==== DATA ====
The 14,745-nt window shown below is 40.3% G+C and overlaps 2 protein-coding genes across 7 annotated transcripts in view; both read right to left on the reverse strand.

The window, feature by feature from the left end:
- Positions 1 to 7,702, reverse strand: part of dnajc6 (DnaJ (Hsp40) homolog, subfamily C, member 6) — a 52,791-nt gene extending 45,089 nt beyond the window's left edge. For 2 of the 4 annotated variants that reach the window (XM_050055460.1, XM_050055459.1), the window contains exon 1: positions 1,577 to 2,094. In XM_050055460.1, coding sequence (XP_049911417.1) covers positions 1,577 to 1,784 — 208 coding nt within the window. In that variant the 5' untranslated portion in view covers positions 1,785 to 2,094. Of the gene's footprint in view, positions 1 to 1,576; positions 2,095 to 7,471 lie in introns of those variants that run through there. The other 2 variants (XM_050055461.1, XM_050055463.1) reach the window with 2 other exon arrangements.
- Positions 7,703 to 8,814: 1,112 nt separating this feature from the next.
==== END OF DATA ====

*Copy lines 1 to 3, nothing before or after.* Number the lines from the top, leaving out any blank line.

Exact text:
The 14,745-nt window shown below is 40.3% G+C and overlaps 2 protein-coding genes across 7 annotated transcripts in view; both read right to left on the reverse strand.

The window, feature by feature from the left end:
- Positions 1 to 7,702, reverse strand: part of dnajc6 (DnaJ (Hsp40) homolog, subfamily C, member 6) — a 52,791-nt gene extending 45,089 nt beyond the window's left edge. For 2 of the 4 annotated variants that reach the window (XM_050055460.1, XM_050055459.1), the window contains exon 1: positions 1,577 to 2,094. In XM_050055460.1, coding sequence (XP_049911417.1) covers positions 1,577 to 1,784 — 208 coding nt within the window. In that variant the 5' untranslated portion in view covers positions 1,785 to 2,094. Of the gene's footprint in view, positions 1 to 1,576; positions 2,095 to 7,471 lie in introns of those variants that run through there. The other 2 variants (XM_050055461.1, XM_050055463.1) reach the window with 2 other exon arrangements.